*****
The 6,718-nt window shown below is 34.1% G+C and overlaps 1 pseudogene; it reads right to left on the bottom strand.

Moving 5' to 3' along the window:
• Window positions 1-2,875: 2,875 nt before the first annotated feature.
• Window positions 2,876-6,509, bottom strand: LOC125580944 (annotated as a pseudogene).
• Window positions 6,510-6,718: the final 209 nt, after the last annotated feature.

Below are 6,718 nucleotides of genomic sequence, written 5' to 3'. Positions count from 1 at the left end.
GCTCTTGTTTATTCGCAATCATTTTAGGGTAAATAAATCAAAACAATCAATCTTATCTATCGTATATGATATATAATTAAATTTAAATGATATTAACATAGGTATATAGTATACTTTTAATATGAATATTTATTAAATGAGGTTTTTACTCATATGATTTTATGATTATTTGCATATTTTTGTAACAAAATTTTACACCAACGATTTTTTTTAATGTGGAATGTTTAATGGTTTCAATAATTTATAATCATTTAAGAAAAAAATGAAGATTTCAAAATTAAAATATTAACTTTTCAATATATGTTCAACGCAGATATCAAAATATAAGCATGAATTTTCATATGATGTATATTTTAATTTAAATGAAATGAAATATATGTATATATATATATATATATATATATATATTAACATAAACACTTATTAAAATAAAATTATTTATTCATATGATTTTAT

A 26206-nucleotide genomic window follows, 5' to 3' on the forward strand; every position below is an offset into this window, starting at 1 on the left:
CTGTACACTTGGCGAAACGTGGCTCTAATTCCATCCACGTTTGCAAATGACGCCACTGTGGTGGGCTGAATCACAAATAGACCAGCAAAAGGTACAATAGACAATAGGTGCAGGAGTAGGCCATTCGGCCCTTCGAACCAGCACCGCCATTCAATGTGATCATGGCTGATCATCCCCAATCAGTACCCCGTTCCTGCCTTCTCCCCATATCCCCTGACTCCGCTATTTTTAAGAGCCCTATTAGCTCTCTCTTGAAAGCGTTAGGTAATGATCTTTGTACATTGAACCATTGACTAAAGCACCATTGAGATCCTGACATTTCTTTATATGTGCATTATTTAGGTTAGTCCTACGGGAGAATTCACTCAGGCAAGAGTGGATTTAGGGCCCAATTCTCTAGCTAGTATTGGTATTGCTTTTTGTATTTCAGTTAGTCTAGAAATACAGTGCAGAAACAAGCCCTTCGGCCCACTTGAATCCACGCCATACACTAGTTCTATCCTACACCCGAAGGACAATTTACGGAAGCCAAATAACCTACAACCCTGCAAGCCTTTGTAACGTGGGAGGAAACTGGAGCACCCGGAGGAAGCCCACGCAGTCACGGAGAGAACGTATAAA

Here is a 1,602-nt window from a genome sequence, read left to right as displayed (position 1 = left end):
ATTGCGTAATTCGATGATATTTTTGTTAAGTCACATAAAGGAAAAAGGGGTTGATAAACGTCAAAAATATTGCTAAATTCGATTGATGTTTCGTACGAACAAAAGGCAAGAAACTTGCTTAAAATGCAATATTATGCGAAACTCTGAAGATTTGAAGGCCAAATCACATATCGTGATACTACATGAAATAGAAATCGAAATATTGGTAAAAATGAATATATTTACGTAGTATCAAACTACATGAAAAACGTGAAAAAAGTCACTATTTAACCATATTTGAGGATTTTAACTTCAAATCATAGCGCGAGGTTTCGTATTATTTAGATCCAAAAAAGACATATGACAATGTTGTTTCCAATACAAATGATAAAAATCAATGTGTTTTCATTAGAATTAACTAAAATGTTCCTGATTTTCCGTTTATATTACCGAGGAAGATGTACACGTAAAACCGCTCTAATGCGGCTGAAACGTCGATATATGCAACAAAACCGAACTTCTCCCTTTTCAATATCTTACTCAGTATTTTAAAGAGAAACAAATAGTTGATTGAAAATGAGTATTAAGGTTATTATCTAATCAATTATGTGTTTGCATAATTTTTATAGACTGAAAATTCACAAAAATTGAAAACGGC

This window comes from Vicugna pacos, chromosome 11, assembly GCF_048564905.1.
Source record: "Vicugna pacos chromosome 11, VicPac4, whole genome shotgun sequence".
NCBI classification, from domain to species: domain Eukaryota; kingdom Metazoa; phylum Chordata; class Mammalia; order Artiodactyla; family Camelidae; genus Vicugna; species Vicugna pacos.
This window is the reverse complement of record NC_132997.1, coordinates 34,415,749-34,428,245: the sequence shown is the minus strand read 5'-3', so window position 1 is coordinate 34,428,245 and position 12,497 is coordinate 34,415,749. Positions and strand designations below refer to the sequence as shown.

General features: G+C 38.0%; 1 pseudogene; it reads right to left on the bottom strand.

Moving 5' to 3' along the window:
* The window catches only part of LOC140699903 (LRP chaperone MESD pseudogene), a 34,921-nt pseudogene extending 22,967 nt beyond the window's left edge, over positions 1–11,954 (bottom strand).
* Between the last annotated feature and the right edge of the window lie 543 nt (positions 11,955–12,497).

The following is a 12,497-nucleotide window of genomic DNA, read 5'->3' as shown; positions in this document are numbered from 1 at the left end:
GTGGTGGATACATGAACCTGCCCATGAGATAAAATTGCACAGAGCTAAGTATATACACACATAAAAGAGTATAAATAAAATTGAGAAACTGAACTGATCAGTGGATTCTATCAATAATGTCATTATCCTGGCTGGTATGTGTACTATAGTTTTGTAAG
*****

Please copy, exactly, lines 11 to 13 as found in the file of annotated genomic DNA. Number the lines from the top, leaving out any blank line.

ATTGCGTAATTCGATGATATTTTTGTTAAGTCACATAAAGGAAAAAGGGGTTGATAAACGTCAAAAATATTGCTAAATTCGATTGATGTTTCGTACGAACAAAAGGCAAGAAACTTGCTTAAAATGCAATATTATGCGAAACTCTGAAGATTTGAAGGCCAAATCACATATCGTGATACTACATGAAATAGAAATCGAAATATTGGTAAAAATGAATATATTTACGTAGTATCAAACTACATGAAAAACGTGAAAAAAGTCACTATTTAACCATATTTGAGGATTTTAACTTCAAATCATAGCGCGAGGTTTCGTATTATTTAGATCCAAAAAAGACATATGACAATGTTGTTTCCAATACAAATGATAAAAATCAATGTGTTTTCATTAGAATTAACTAAAATGTTCCTGATTTTCCGTTTATATTACCGAGGAAGATGTACACGTAAAACCGCTCTAATGCGGCTGAAACGTCGATATATGCAACAAAACCGAACTTCTCCCTTTTCAATATCTTACTCAGTATTTTAAAGAGAAACAAATAGTTGATTGAAAATGAGTATTAAGGTTATTATCTAATCAATTATGTGTTTGCATAATTTTTATAGACTGAAAATTCACAAAAATTGAAAACGGC

This window comes from Vicugna pacos, chromosome 11, assembly GCF_048564905.1.
Source record: "Vicugna pacos chromosome 11, VicPac4, whole genome shotgun sequence".